I have always loved the look of the old radio horns of the 20’s and 30’s, but sadly, acquiring them is becoming harder and harder these days, and when you do come across one, the price is usually very high. There are reproductions on the market in the form of standalone bluetooth speakers, but these are usually sold at an even higher price point than the originals.
I had almost given up on the idea of getting one of these until I had the aha-moment so many of us makers have at some point. I realized “Hey, I have a 3d printer, so why not just make one?” and so off I went to Fusion 360 to see what I could slap together.
Initially I was just going to make the horn part, and make a wooden base for it to house some electronics for a Bluetooth receiver and speaker, however, looking at my Echo Dot sitting at the corner of my desk, a light-bulb went off and the idea for the Gamazon was born!
The design is pretty straight forward, and is designed with the mindset of not needing to go out and buy any parts other than some paint, witch is of course completely optional. Just print, assemble and enjoy.
Monoprice Maker Select V2
0.1 mm and 0.2 mm
All parts except for the base and lid (which was printed at 0.1mm) was printed at 0.2mm using PLA on my modded Monoprice Maker Select V2 with a 20% infill.
These parts make up the neck of the horn and will need to be glued together. I have also included the whole neck as a single file if you would like to chop it up yourself.
This is the mouth of the horn and should print fine as one piece.
This is the ring connecting the neck to the mouth. Supports are recommended for this part.
This is the lid of the base which connects the neck to the base.
This is the base of the speaker, and doubles as the acoustic chamber channeling the sound from the speakers of the Echo to the horn.
This part is completely optional and is for sealing the hole where you slide the power cord through by slipping it onto the wire. In my testing I have not found using this part to have any benefits to the sound, but it does provide a cleaner look to the base.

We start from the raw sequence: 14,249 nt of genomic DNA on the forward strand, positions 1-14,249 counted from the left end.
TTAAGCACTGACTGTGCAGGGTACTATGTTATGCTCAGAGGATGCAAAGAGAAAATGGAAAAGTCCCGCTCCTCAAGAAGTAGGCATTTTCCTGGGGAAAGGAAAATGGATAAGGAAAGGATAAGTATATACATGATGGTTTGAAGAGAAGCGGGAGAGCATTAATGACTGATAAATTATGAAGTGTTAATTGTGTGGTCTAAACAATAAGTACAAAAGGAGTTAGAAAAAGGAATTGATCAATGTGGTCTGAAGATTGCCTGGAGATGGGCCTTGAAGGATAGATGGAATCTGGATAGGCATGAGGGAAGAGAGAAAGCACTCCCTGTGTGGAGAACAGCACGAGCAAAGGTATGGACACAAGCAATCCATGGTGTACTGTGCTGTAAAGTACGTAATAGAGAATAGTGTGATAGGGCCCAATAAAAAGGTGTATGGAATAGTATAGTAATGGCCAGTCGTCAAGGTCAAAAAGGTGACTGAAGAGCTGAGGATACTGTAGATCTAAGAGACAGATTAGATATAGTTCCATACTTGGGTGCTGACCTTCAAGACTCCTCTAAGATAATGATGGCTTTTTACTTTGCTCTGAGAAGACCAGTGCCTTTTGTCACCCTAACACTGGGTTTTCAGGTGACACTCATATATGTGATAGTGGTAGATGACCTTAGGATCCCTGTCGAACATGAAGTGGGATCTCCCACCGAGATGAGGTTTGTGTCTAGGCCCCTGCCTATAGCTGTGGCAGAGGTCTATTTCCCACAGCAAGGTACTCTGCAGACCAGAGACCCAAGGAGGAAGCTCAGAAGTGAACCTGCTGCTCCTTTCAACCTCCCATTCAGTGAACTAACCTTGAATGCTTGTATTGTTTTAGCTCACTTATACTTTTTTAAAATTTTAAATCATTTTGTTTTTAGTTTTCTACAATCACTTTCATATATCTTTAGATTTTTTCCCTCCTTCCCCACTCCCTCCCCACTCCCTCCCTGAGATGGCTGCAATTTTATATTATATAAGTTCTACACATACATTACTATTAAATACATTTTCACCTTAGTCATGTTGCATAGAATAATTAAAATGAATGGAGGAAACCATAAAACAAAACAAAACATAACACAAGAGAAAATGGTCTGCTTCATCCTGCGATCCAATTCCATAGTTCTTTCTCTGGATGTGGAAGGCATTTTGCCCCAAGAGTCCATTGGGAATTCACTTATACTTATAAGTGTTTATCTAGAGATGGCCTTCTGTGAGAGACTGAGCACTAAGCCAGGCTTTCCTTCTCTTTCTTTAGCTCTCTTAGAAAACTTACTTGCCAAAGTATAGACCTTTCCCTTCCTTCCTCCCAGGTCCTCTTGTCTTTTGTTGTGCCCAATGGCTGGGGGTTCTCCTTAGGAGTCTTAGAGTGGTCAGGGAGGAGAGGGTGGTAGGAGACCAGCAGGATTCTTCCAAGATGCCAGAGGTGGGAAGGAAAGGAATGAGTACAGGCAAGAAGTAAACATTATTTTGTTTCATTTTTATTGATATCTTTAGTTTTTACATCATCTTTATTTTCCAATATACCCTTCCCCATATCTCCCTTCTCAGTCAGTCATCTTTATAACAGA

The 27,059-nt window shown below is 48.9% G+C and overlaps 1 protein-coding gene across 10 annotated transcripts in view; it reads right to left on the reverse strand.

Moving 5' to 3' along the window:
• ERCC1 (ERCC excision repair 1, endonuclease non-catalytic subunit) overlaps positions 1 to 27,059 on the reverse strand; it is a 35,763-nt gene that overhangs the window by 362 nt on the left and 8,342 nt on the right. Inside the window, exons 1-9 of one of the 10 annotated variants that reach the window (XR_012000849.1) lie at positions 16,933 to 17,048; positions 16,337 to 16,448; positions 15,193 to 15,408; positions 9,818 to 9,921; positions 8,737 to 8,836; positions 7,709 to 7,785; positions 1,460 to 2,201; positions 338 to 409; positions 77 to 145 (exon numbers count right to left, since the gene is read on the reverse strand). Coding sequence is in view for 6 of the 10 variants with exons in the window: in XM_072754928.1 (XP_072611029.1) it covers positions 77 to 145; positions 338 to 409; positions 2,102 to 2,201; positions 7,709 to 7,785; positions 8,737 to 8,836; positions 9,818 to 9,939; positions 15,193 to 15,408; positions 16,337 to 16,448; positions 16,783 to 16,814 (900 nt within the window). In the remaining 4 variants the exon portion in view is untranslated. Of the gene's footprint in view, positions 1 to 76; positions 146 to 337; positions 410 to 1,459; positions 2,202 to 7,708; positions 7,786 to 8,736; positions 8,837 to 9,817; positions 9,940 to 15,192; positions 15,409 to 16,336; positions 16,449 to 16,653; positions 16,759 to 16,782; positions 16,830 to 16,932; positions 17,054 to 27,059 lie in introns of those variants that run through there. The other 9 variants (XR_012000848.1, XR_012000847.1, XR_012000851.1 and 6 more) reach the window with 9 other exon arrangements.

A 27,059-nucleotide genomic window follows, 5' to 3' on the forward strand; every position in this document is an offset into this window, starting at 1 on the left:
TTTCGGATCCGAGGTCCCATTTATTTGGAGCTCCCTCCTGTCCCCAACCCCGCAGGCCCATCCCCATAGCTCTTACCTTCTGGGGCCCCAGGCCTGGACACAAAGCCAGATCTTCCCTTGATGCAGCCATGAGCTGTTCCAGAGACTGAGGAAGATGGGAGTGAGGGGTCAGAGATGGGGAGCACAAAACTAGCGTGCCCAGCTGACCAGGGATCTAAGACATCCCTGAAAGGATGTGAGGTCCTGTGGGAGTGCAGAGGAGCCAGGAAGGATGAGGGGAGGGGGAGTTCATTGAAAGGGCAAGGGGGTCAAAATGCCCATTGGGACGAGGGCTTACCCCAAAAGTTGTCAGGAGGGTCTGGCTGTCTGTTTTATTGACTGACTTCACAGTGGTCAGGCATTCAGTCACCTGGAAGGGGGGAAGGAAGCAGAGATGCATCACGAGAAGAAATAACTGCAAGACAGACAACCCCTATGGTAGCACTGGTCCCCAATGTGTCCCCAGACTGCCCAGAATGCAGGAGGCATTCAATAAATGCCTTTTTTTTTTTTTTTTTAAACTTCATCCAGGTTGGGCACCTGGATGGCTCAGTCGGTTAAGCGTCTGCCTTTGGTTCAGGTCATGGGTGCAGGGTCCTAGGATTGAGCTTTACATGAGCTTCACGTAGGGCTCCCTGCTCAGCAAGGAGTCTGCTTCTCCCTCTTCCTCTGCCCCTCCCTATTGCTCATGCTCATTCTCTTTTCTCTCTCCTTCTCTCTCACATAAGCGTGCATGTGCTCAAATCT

Start by gluing the neck together using the pre-split pieces or, if you can figure out a way to print it, use the complete neck model provided.
Next, assemble the whole horn using the joint.stl file to hold the neck and horn together. It is recomended to use glue for this step as well, but not necessary as it should be a fairly tight fit.
Now that you have the horn assembled, you can either glue it to the lid or friction fit it.
I recommend just using friction to fit this part so that you won't have to print and repeat all previous steps if there is ever a major design overhaul to this project.
Push the power cord through the hole at the back of the base, and while the lid is still off the base, drop the Echo Dot into the lid from the top and connect the power cord to it.
NOTE: It is important that you do not glue the lid to the base/acoustic chamber, as doing so will make it impossible to mount the echo dot to the lid. (I learnt this the hard way!)
Since the horn itself is fairly well balanced, and the echo adds extra weight to the lid, I have found that it shouldn't be necessary to do anything else to attach the lid other than a friction fit. I suppose some magnets could be added but as long as you don't roundhouse kick this thing its not coming off by itself.